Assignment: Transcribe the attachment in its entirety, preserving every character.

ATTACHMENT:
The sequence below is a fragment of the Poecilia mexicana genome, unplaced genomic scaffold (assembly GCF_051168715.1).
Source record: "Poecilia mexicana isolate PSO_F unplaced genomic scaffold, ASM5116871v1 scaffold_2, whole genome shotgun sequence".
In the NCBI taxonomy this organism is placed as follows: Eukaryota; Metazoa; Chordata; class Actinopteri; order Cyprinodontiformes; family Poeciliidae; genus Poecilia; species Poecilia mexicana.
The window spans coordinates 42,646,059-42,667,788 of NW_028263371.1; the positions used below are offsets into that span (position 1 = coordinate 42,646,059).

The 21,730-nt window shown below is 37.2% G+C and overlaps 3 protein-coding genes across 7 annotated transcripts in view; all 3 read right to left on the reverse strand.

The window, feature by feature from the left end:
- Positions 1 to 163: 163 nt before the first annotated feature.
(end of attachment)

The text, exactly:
The sequence below is a fragment of the Poecilia mexicana genome, unplaced genomic scaffold (assembly GCF_051168715.1).
Source record: "Poecilia mexicana isolate PSO_F unplaced genomic scaffold, ASM5116871v1 scaffold_2, whole genome shotgun sequence".
In the NCBI taxonomy this organism is placed as follows: Eukaryota; Metazoa; Chordata; class Actinopteri; order Cyprinodontiformes; family Poeciliidae; genus Poecilia; species Poecilia mexicana.
The window spans coordinates 42,646,059-42,667,788 of NW_028263371.1; the positions used below are offsets into that span (position 1 = coordinate 42,646,059).

The 21,730-nt window shown below is 37.2% G+C and overlaps 3 protein-coding genes across 7 annotated transcripts in view; all 3 read right to left on the reverse strand.

The window, feature by feature from the left end:
- Positions 1 to 163: 163 nt before the first annotated feature.